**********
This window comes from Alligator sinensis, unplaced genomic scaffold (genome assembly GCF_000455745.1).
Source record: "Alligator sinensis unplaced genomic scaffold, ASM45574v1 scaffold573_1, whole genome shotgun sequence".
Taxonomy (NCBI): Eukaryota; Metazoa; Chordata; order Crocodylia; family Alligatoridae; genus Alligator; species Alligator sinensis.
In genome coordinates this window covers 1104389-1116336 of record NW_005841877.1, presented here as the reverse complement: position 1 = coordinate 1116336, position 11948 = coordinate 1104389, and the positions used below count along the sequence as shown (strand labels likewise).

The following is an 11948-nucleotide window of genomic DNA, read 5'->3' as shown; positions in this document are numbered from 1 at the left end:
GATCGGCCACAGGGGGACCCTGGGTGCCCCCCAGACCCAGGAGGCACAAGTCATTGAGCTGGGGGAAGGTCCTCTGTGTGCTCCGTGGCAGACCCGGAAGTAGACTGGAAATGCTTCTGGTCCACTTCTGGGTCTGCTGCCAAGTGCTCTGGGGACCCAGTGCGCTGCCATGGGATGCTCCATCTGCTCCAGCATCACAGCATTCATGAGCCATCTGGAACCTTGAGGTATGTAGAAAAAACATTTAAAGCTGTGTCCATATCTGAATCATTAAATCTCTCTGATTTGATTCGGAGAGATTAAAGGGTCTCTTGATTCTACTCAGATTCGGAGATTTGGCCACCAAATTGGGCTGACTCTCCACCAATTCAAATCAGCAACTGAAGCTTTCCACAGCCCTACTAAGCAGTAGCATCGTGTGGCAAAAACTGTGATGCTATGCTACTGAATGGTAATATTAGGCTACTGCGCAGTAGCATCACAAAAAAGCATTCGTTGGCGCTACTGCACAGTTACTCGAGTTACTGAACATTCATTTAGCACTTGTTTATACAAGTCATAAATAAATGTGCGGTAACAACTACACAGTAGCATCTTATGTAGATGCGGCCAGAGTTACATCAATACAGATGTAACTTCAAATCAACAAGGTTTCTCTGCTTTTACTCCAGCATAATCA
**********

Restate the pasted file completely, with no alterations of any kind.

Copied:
This window comes from Alligator sinensis, unplaced genomic scaffold (genome assembly GCF_000455745.1).
Source record: "Alligator sinensis unplaced genomic scaffold, ASM45574v1 scaffold573_1, whole genome shotgun sequence".
Taxonomy (NCBI): Eukaryota; Metazoa; Chordata; order Crocodylia; family Alligatoridae; genus Alligator; species Alligator sinensis.
In genome coordinates this window covers 1104389-1116336 of record NW_005841877.1, presented here as the reverse complement: position 1 = coordinate 1116336, position 11948 = coordinate 1104389, and the positions used below count along the sequence as shown (strand labels likewise).

The following is an 11948-nucleotide window of genomic DNA, read 5'->3' as shown; positions in this document are numbered from 1 at the left end:
GATCGGCCACAGGGGGACCCTGGGTGCCCCCCAGACCCAGGAGGCACAAGTCATTGAGCTGGGGGAAGGTCCTCTGTGTGCTCCGTGGCAGACCCGGAAGTAGACTGGAAATGCTTCTGGTCCACTTCTGGGTCTGCTGCCAAGTGCTCTGGGGACCCAGTGCGCTGCCATGGGATGCTCCATCTGCTCCAGCATCACAGCATTCATGAGCCATCTGGAACCTTGAGGTATGTAGAAAAAACATTTAAAGCTGTGTCCATATCTGAATCATTAAATCTCTCTGATTTGATTCGGAGAGATTAAAGGGTCTCTTGATTCTACTCAGATTCGGAGATTTGGCCACCAAATTGGGCTGACTCTCCACCAATTCAAATCAGCAACTGAAGCTTTCCACAGCCCTACTAAGCAGTAGCATCGTGTGGCAAAAACTGTGATGCTATGCTACTGAATGGTAATATTAGGCTACTGCGCAGTAGCATCACAAAAAAGCATTCGTTGGCGCTACTGCACAGTTACTCGAGTTACTGAACATTCATTTAGCACTTGTTTATACAAGTCATAAATAAATGTGCGGTAACAACTACACAGTAGCATCTTATGTAGATGCGGCCAGAGTTACATCAATACAGATGTAACTTCAAATCAACAAGGTTTCTCTGCTTTTACTCCAGCATAATCA